The future of cars is electric — what are we doing about it?
18 Feb 2021
By Dr Amalina Amir – February 18, 2021 @ 12:13am
There are three main reasons for economic growth to stagnate in Malaysia — market saturation of household and automotive products; increasing cost of low-skilled labour and shortage of a high-skilled labour force; and no development of products and infrastructure in line with the Fourth Industrial Revolution (IR 4.0).
For us to rise again economically, we must lead and invest in the following: creation and production of IR 4.0 products, such as pharmaceuticals, halal foods and products, semi-finished or finished palm-based products, beside the electric vehicle (EV) industry.
As Malaysia is no longer competitive in labour cost, we need to invest more in setting up many TVET (Technical, Vocational Education and Training) institutions to produce a highly skilled labour force.
Let us compare economic development and foreign direct investment (FDI) between Malaysia and our neighbour, Indonesia. Statistics show the biggest FDI into Indonesia is in the EV and EV battery manufacturing sectors, which accounted for over 70 per cent of its FDI last year.
This year, if Tesla finalises its plan to set up the Tesla Gigafactory in Indonesia, the EV industry will once again be the largest portion of FDI into Indonesia.
Indonesia-owned company PT INKA is manufacturing and exporting electric trains to the international market, including Malaysia. Soon it will mass manufacture and export its electric buses to the international market.
To support the EV industry development, two state-owned companies, Pertamina and Perusahaan Letrik Negara, were tasked with building EV charging infrastructure for Java and Bali islands.
Where is Malaysia at in the EV industry, one which is going to revolutionise the world? The answer is we are still working on the roadmap of Malaysia’s participation in the industry.
Meanwhile, Europe had more than three million plug-in EV passenger cars and light commercial vehicles in circulation at the end of last year.
In mid-2020, I was invited by the Prime Minister’s Department to attend a presentation by a company, Mimco Holding Sdn Bhd, that proposed the manufacturing of New Energy Vehicles (NEV) with our own technology and using its modular platform.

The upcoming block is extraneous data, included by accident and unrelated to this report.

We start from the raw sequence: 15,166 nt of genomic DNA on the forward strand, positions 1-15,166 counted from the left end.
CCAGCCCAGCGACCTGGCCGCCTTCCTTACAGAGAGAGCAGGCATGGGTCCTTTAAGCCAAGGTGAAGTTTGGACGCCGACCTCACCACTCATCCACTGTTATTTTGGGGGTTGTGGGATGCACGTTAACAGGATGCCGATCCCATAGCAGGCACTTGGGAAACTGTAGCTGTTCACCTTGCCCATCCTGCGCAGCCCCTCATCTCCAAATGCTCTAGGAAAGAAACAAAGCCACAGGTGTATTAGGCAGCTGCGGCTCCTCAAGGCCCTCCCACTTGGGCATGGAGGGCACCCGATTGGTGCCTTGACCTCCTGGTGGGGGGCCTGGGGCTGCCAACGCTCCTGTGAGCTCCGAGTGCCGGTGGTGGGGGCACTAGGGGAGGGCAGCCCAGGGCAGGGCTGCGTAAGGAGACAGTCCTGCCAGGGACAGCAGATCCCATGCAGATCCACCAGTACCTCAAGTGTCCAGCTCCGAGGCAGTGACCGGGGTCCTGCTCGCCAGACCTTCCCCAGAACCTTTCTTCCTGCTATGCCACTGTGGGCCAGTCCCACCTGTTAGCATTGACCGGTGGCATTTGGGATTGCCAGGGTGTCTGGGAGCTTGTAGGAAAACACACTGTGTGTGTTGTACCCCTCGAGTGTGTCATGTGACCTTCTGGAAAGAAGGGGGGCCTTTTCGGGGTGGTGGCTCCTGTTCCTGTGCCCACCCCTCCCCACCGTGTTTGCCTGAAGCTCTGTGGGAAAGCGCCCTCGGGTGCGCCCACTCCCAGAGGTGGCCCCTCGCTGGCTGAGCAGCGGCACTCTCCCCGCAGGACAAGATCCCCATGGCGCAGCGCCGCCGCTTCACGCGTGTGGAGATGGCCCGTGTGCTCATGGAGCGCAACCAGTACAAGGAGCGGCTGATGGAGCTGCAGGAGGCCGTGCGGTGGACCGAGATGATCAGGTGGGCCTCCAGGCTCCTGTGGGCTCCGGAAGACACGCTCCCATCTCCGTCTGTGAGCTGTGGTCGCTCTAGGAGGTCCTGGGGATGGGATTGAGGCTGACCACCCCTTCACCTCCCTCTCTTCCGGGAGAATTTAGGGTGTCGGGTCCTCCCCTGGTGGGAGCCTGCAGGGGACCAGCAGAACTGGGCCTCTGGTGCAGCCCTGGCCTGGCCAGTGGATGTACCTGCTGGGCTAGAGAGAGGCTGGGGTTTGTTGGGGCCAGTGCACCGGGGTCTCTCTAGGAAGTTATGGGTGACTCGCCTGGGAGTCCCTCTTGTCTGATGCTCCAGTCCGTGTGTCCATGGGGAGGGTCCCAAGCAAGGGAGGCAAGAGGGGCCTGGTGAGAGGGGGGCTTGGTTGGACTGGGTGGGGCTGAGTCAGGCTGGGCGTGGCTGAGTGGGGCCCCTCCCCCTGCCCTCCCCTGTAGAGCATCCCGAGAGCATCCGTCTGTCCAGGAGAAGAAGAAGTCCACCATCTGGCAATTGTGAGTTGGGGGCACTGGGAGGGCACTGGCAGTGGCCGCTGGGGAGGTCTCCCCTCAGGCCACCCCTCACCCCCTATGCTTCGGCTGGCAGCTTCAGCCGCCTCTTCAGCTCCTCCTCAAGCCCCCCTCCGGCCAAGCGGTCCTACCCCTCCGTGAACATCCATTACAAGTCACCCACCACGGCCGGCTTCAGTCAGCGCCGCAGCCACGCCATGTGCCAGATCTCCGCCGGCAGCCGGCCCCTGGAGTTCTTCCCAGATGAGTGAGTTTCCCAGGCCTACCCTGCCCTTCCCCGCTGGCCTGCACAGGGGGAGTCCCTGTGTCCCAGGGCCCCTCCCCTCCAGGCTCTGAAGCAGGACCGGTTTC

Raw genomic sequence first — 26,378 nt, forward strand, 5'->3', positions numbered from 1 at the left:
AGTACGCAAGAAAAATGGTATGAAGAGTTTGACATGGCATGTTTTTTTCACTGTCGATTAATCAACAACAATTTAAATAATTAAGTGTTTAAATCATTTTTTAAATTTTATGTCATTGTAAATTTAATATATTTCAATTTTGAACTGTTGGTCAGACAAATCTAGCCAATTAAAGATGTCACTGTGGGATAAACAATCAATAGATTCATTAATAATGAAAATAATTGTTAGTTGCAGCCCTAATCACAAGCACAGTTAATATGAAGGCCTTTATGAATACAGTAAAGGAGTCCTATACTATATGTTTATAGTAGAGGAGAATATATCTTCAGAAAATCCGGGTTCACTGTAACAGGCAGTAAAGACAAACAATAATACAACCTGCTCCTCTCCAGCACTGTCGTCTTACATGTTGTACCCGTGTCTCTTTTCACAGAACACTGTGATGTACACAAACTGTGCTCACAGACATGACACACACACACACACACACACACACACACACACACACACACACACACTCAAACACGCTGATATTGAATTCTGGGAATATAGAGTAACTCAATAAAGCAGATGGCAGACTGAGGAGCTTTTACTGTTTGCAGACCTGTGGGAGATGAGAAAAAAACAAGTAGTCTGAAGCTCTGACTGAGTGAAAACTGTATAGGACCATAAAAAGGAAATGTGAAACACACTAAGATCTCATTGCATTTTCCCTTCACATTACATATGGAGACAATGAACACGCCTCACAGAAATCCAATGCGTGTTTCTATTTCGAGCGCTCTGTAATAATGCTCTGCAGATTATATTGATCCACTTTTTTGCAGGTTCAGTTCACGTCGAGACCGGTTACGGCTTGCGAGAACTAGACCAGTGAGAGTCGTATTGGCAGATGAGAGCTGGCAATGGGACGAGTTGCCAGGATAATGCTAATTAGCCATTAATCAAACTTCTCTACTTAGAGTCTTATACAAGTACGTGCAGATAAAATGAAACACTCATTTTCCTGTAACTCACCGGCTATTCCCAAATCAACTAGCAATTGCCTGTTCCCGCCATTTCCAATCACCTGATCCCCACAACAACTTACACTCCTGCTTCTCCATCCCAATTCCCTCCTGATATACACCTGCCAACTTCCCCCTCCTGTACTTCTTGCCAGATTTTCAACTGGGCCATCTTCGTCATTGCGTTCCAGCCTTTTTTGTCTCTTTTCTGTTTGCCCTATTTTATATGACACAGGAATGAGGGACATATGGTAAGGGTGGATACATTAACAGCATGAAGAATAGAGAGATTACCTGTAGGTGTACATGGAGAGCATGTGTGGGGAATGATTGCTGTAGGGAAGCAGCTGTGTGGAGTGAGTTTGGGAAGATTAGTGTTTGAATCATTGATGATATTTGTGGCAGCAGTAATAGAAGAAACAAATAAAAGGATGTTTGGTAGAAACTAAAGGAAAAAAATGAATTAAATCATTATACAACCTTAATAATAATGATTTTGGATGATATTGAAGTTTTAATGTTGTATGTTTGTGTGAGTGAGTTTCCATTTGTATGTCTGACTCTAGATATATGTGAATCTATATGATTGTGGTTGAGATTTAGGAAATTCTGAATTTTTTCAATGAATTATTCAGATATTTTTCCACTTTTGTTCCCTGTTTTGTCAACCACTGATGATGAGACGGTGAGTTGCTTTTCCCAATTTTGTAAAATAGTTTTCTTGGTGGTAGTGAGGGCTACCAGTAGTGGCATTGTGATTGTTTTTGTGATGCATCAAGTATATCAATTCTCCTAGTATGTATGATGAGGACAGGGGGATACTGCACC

This was the company that was the final two shortlisted for the Malaysia New National Car Project that was proposed to the government in 2018, to manufacture our own NEV by 2022. However, it was not chosen for the project.
After an in-depth study of its proposal, Mimco does have technical and technological expertise as it has three technical partners that have provided similar services to established major automotive companies for decades.
Mimco could be a successful automotive manufacturing company producing NEV for the global market as it has the necessary knowledge and experience to become another NIO (China-owned multibillion EV company) that can compete with companies like Tesla and others.
Its modular platform is one of the reasons for NIO’s success as, at present, only the Volkswagen Group has the platform, which is now used by Ford and a few other well-known companies, besides VW Group subsidiaries.
We should emulate what the United States, China and Indonesian governments did in developing their nation’s EV industry by providing funding for start-up companies to realise a potentially multibillion business.
We should know that without a US$500 million soft loan from the US government to Elon Musk, there would be no Tesla today. Without the same aid by the China government, NIO would not be a US$50 billion company today. Also, it is projected that the Mimco NEV manufacturing company will generate 25,000 direct and indirect jobs.
If the government studies Mimco’s proposal, which is similar in size and production volume to Hyundai’s new NEV manufacturing plant in Indonesia, it is similar in terms of investment and number of jobs created by the Hyundai factory.
According to a recent report by Bloomberg New Energy Finance, 58 per cent of global passenger vehicle sales in 2040 will be electric vehicles, yet they will make up less than 33 per cent of all cars on the road.
In short, the future of cars is electric. It goes without saying that Malaysia should start to be proactive in this matter.
The author is a senior lecturer and head of Innovative Electromobility Research Lab at Faculty of Mechanical Engineering, UiTM Shah Alam. She is also former visiting researcher and Associate Fellow of United Kingdom Higher Education Academy at University College London